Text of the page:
Quaternary ammonium–based (Quat) disinfectants are widely used, but they have disadvantages.Methods:
This was a 12-month prospective cluster controlled crossover trial. On 4 wards, housekeepers performed daily cleaning using a disinfectant containing either 0.5% improved hydrogen peroxide (IHP) or Quat. Each month, 5-8 high-touch surfaces in several patient rooms on each ward were tagged with a fluorescent marker and cultured before and after cleaning. Hand hygiene compliance rates and antimicrobial usage on study wards were obtained from hospital records. Outcomes included aerobic colony counts (ACCs), percent of wiped surfaces yielding no growth after cleaning, and a composite outcome of incidence densities of nosocomial acquisition and infection caused by vancomycin-resistant enterococci, methicillin-resistant Staphylococcus aureus, and Clostridium difficile infection. Statistical analysis was performed using χ2 test, Fisher exact test, Welch test, and logistic regression methods.Results:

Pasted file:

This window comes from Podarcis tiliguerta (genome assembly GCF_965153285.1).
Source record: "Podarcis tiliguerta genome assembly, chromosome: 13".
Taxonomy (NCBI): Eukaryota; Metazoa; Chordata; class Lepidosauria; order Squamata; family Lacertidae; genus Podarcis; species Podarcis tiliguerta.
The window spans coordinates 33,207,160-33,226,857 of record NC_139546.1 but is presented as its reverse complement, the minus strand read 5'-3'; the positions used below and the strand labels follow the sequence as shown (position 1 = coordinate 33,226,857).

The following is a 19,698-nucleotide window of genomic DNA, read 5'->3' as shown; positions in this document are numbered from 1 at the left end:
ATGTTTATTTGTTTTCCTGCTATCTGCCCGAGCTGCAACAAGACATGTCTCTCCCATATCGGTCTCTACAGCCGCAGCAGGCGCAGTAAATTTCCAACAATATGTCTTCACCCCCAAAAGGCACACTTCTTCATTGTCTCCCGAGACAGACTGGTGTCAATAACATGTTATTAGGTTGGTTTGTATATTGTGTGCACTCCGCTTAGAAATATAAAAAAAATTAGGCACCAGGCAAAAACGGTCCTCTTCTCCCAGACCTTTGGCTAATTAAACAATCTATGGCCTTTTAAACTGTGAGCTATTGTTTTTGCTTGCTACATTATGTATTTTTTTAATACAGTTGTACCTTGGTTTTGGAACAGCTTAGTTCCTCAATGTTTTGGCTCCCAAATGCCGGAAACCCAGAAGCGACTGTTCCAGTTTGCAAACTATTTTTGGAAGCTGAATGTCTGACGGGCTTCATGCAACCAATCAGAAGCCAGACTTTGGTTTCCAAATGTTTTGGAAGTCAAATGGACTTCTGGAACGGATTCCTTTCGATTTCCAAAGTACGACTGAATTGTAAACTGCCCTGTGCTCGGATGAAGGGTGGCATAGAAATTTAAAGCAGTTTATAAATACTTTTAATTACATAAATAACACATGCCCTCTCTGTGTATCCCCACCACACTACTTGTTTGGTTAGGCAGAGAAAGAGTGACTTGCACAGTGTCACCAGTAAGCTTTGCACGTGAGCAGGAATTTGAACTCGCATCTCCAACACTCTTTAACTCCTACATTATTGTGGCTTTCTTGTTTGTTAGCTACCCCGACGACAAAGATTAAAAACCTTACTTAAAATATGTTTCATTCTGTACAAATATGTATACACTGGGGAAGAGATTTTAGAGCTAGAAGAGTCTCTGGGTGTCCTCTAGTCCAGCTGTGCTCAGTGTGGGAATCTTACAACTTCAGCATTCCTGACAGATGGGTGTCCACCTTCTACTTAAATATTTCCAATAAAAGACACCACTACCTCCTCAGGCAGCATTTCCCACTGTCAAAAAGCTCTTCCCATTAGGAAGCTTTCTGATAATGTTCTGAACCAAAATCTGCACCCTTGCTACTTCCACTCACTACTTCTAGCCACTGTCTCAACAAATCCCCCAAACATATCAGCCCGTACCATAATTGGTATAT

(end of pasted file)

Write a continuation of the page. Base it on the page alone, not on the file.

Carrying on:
Mean ACCs per surface after cleaning were significantly lower with IHP (14.0) than with Quat (22.2) (P = .003). The proportion of surfaces yielding no growth after cleaning was significantly greater with IHP (240/500; 48%) than with Quat (182/517; 35.2%) (P < .0001). Composite incidence density of nosocomial colonization or infection with IHP (8.0) was lower than with Quat (10.3) (incidence rate ratio, 0.77; P = .068; 95% confidence interval, 0.579-1.029).Conclusions:
Compared with a Quat disinfectant, the IHP disinfectant significantly reduced surface contamination and reduced a composite colonization or infection outcome.